Executors and Administrators

Executors and Administrators

Executors and Administrators Their Duties & Removal
Executors are the persons appointed under the will and are responsible for offering the Will for probate. The Executors' duties also include the disbursement of property to the beneficiaries as stated in the Will, also obtaining information about any other potential heirs, collecting and arranging for payment of debts of the estate and dealing with creditor's claims.

Administrators handle estates where no will has been made or discovered.

Duties of Executors and Administrators
Executors and Administrators are duty bound to also make sure estate taxes are calculated. Forms are filed and tax payments made, and in all ways assists the lawyers for the estate.

Executors and Administrators are the representatives of the estate for all purposes, and have the ability to sue or be sued on behalf of the estate. They also hold legal title to the estate property, but may not use that property for their own benefit unless expressly permitted by the terms of the Will.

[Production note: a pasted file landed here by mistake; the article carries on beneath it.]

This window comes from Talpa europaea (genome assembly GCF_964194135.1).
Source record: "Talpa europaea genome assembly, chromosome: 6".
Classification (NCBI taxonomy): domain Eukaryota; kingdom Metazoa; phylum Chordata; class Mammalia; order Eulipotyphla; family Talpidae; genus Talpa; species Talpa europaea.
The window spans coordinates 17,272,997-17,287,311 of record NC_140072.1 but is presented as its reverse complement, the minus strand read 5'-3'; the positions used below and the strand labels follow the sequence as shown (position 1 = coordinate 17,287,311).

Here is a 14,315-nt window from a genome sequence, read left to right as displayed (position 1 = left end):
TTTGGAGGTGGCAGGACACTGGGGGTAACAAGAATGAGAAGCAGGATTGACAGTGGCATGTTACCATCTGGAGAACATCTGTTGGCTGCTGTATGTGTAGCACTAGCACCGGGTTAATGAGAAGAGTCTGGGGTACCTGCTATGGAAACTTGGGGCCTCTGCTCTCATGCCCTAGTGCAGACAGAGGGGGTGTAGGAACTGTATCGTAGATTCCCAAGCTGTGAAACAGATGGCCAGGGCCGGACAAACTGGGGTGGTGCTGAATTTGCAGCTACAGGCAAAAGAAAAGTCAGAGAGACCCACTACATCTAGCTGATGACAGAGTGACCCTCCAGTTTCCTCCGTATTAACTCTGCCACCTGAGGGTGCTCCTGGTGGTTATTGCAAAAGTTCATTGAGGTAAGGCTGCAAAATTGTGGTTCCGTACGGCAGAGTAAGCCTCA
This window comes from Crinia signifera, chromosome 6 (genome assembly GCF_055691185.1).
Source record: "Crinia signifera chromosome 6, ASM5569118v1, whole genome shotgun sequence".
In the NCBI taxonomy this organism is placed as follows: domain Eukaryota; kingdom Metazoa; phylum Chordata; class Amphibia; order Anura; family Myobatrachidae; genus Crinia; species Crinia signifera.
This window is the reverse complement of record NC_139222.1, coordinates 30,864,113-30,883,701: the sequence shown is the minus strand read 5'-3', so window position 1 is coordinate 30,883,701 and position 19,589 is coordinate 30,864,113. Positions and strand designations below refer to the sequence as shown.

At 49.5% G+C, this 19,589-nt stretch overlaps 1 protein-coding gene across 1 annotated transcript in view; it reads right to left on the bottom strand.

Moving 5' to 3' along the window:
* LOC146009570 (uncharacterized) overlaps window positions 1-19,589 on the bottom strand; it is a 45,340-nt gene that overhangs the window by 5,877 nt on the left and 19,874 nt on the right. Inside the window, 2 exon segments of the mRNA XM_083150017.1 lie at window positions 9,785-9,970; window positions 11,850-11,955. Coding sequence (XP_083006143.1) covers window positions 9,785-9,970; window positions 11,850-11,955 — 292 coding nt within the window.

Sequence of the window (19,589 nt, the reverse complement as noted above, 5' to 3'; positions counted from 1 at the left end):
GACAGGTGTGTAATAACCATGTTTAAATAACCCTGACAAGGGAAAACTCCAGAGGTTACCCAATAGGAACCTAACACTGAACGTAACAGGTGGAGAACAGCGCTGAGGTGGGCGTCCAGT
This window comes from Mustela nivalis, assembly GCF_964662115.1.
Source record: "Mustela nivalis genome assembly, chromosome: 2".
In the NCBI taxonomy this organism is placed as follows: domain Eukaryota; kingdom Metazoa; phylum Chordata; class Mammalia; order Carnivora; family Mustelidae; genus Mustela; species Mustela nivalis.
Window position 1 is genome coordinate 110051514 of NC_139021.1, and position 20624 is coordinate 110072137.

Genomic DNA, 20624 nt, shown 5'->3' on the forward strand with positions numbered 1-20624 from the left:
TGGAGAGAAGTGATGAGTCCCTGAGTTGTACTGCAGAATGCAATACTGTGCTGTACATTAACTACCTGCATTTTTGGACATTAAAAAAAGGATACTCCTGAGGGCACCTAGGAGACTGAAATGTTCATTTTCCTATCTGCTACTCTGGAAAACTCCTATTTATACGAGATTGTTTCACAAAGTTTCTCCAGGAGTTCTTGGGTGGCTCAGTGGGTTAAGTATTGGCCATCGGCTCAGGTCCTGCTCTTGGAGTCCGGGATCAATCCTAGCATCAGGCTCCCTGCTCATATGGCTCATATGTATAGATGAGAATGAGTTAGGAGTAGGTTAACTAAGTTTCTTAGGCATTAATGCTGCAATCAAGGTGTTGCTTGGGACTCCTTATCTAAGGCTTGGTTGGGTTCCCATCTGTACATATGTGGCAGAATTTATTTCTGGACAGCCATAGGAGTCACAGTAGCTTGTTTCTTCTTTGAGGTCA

Removing an Executor or Administrator
This area of the law is complex and requires specialist advice, particularly if the executor/administrator remains out of Victoria for more than two years, they desire to be discharged from this office, they are unfit or incapable to act in this office or if they have committed a breach of trust.

Executors Entitlements Under a Will
Executors and Administrators can only make limited claims for the duties they perform. They are entitled to expenses incurred in carrying out the Will or Estate and they may also make claims for commission. Executor's commission is not an automatic right, but it is possible if the Will provides for it or if all the beneficiaries have agreed to it, or the Executor makes application to the Court for such allowance. Other than these circumstances, executors are not entitled to reap any benefit under the Will or Estate.

Take Urgent Action
Contact My Lawyers as a matter of urgency to avoid the numerous pitfalls, serious unforeseen consequences that are usually encountered by unprepared executors and administrators in dealing with Wills and Estates.

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